MOSCOW — Protest group Pussy Riot, long a thorn in Vladimir Putin’s side, claimed responsibility Sunday for four people who brought the World Cup final to a brief halt by running onto the field dressed in police uniforms as the Russian president and a global audience watched.
Stewards tackled the three women and one man who charged onto the field simultaneously in the 52nd minute of one of the world’s most viewed sporting events.
Croatia defender Dejan Lovren pushed the man, helping a steward to detain him, and suggested the incident put Croatia off its game. The team was 2-1 down when the protest happened, and eventually lost 4-2.
“I really was mad because we’d been playing at that moment in good shape,” he said. “We’d been playing good football and then some interruption came. I just lost my head and I grabbed the guy and I wished I could throw him away from the stadium.”
Before being hauled away, one of the women reached the center of the field and shared a double high-five with France forward Kylian Mbappe.
“Hello everyone from the Luzhniki field, it’s great here,” the heavily political punk performance group said on Twitter, and released a statement calling for the freeing of political prisoners, an end to “illegal arrests” of protesters and to “allow political competition” in Russia.
The four were charged with violation of spectators’ rights and illegal wearing of law enforcement symbols and could face penalties of up to 11,500 rubles ($185) or 160 hours of community service, the Interfax news agency reported.
Pussy Riot’s statement also referenced the case of Oleg Sentsov, a vocal opponent of Russia’s annexation of Crimea from Ukraine in 2014, who was sentenced in 2015 to 20 years for conspiracy to commit terror acts. He denied the charges and has been on a hunger strike since mid-May.
The group said the police uniforms symbolized how Russian police’s actions fall short of their “heavenly” depiction in literature and called for reforms. It wasn’t clear if they used the uniforms as a ruse to enter Luzhniki Stadium amid tight security, and the group couldn’t immediately be reached for comment.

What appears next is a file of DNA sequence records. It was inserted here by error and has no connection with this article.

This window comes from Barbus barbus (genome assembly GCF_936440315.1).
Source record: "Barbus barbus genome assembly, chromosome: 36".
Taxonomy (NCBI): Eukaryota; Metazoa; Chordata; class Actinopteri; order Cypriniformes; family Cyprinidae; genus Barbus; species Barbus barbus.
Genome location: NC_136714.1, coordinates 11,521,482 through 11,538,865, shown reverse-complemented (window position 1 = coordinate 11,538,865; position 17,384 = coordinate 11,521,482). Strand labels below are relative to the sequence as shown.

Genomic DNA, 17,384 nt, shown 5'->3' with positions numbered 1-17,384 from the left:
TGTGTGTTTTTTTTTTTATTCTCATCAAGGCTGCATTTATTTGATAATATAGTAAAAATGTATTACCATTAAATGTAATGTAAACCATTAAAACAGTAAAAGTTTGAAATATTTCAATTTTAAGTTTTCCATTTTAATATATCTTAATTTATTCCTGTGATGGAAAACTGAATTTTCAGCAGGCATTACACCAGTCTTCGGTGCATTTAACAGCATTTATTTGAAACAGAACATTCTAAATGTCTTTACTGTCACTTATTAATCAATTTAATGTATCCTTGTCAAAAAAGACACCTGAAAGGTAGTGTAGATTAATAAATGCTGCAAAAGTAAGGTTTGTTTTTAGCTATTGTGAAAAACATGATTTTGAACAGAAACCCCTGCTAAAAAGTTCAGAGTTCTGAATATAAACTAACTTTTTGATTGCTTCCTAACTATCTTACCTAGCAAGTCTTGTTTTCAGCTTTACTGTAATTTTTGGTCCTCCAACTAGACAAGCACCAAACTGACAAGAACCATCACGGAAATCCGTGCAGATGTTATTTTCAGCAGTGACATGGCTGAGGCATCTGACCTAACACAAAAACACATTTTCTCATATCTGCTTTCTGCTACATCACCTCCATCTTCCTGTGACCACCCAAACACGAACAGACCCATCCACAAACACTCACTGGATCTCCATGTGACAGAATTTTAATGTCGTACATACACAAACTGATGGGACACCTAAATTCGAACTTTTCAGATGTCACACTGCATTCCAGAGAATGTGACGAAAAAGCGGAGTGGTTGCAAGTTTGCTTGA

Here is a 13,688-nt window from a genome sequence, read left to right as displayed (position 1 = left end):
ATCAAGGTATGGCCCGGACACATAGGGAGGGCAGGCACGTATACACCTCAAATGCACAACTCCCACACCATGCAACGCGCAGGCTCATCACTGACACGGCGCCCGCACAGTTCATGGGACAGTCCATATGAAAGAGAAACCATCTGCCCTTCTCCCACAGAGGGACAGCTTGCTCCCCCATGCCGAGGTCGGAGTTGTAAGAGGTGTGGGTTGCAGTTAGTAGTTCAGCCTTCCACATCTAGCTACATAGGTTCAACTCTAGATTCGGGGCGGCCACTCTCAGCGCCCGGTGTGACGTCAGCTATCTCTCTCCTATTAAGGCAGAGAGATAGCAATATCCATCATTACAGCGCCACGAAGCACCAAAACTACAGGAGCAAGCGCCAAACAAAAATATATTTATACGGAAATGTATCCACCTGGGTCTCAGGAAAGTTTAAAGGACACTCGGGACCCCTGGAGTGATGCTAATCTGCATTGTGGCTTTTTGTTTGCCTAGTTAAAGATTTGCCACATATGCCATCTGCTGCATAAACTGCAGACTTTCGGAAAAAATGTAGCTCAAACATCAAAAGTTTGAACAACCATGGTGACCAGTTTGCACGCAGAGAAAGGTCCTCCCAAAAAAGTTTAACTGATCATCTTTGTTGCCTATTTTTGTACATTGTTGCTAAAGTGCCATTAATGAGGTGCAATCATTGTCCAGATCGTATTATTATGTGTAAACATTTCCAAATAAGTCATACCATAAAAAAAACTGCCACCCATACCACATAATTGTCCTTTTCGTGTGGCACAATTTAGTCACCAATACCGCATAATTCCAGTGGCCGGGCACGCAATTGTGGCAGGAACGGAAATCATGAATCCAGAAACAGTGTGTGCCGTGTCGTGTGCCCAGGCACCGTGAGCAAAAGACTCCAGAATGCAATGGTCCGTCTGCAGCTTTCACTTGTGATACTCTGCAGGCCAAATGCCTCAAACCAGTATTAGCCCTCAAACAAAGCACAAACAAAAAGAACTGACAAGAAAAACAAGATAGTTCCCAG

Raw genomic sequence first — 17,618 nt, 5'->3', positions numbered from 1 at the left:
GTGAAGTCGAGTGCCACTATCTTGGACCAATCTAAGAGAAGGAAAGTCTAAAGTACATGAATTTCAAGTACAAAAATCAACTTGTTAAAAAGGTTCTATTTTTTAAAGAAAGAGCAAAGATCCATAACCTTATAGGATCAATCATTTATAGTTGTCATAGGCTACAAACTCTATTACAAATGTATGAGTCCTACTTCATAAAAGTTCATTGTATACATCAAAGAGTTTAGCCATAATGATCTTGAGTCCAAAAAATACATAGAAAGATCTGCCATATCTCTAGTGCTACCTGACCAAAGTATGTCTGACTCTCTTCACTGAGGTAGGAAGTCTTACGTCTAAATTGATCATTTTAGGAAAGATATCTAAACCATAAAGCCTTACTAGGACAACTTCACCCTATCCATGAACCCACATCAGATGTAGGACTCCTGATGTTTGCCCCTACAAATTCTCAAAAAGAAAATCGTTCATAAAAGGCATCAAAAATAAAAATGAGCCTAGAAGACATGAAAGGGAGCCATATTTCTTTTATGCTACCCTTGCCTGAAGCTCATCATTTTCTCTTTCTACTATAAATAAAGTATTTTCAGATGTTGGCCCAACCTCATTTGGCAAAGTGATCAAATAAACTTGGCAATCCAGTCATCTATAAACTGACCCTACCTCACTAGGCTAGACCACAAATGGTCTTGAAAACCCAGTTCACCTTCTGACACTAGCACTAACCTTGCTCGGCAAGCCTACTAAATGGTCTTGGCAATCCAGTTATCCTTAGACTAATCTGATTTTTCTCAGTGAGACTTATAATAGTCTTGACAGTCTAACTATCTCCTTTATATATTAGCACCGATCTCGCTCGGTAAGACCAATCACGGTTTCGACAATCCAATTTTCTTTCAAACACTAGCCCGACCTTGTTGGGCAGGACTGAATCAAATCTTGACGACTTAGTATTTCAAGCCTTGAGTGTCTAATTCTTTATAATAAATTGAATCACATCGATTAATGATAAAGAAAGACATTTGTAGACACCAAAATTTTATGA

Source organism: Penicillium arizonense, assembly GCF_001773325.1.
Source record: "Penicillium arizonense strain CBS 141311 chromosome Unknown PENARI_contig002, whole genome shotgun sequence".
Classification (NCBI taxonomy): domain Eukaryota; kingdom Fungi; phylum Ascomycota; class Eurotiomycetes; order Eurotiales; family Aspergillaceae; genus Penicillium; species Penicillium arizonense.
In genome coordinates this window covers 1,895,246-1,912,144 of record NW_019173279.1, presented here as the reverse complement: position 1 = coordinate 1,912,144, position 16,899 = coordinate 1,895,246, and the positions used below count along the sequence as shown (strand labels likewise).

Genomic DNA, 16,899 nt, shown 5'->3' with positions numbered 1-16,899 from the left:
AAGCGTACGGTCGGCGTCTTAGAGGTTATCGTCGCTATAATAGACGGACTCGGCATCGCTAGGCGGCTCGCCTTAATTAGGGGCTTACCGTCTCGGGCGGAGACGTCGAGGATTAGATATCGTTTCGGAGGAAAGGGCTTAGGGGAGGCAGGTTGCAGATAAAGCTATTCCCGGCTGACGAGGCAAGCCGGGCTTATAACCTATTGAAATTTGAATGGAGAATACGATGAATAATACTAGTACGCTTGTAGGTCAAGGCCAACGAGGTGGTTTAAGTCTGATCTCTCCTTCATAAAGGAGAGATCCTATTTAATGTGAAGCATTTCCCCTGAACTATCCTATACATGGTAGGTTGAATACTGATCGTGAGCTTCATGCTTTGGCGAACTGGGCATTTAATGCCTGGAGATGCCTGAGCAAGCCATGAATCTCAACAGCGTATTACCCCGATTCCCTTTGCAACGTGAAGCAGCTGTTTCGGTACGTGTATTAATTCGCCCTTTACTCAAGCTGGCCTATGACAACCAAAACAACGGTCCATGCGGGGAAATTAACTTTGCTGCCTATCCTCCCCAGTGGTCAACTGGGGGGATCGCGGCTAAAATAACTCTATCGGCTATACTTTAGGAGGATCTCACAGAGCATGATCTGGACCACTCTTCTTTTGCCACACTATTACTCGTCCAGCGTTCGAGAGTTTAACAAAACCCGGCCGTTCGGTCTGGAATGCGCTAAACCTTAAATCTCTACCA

“The citizens in question were taken to the local police station,” the Moscow branch of the Russian Interior Ministry said, without providing further details.
A video circulated on Russian social media after the match appeared to show two of the protesters, still in police uniforms, being harshly interrogated at a police station. The Internet TV channel Dozhd identified one of them as Pyotr Verzilov, one of the group’s most prominent members.
Under barking queries from a man off camera, Verzilov saif, “I am for Russia, just like you — if you are for Russia.”
“I sometimes wish it was 1937,” the man off screen said, referring to the year in which Stalinist purges were at their height.
Pussy Riot rose to global prominence after several balaclava-covered female members sang a raucous song denouncing Putin in Moscow’s main cathedral. Two of them, including Verzilov’s wife, served nearly two years in prison for the protest.
Putin was watching the game alongside his French and Croatian counterparts and FIFA President Gianni Infantino, among other dignitaries.
Pussy Riot was previously known for wearing brightly colored balaclavas, though those who protested Sunday did so with their faces uncovered. The group posted a second statement later with three women, one wearing a pink balaclava, reading a statement acknowledging police had relaxed somewhat during the tournament but calling for greater restrictions on their powers.
“The World Cup has shown very well how well Russian policemen can behave,” one of the unmasked women said in the video. “But what will happen when it ends?”
FIFA did not immediately respond to a request for comment.
The protest was briefly shown on international TV broadcasts, even though FIFA policy is usually to cut away when fans and others run onto the field. /kga
Subscribe to INQUIRER PLUS to get access to The Philippine Daily Inquirer & other 70+ titles, share up to 5 gadgets, listen to the news, download as early as 4am & share articles on social media. Call 896 6000.